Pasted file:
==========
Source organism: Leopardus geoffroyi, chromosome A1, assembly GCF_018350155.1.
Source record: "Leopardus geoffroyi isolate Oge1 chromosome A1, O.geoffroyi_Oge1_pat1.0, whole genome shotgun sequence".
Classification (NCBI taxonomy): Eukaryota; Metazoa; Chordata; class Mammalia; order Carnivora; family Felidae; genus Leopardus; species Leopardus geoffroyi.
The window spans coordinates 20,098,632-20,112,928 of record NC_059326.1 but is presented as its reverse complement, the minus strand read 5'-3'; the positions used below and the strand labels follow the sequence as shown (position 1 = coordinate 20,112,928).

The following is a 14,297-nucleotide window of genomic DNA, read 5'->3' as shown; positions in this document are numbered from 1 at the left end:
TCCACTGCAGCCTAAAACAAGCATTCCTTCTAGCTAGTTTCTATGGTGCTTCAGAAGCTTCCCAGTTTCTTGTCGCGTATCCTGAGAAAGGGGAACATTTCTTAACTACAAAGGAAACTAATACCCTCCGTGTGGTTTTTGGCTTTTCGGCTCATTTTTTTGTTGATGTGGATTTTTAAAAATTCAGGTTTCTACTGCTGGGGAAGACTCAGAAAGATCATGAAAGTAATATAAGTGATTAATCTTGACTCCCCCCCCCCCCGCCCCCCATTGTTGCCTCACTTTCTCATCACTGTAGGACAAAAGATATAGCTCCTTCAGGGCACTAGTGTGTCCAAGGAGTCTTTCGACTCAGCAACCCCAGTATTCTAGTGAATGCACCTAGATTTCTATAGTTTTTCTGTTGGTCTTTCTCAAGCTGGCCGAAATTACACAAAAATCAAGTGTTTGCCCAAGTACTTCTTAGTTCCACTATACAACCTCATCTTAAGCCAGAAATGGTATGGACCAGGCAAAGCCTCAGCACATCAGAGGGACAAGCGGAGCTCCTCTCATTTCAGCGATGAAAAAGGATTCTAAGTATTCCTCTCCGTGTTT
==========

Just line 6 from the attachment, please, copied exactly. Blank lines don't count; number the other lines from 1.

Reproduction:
TCCACTGCAGCCTAAAACAAGCATTCCTTCTAGCTAGTTTCTATGGTGCTTCAGAAGCTTCCCAGTTTCTTGTCGCGTATCCTGAGAAAGGGGAACATTTCTTAACTACAAAGGAAACTAATACCCTCCGTGTGGTTTTTGGCTTTTCGGCTCATTTTTTTGTTGATGTGGATTTTTAAAAATTCAGGTTTCTACTGCTGGGGAAGACTCAGAAAGATCATGAAAGTAATATAAGTGATTAATCTTGACTCCCCCCCCCCCCGCCCCCCATTGTTGCCTCACTTTCTCATCACTGTAGGACAAAAGATATAGCTCCTTCAGGGCACTAGTGTGTCCAAGGAGTCTTTCGACTCAGCAACCCCAGTATTCTAGTGAATGCACCTAGATTTCTATAGTTTTTCTGTTGGTCTTTCTCAAGCTGGCCGAAATTACACAAAAATCAAGTGTTTGCCCAAGTACTTCTTAGTTCCACTATACAACCTCATCTTAAGCCAGAAATGGTATGGACCAGGCAAAGCCTCAGCACATCAGAGGGACAAGCGGAGCTCCTCTCATTTCAGCGATGAAAAAGGATTCTAAGTATTCCTCTCCGTGTTT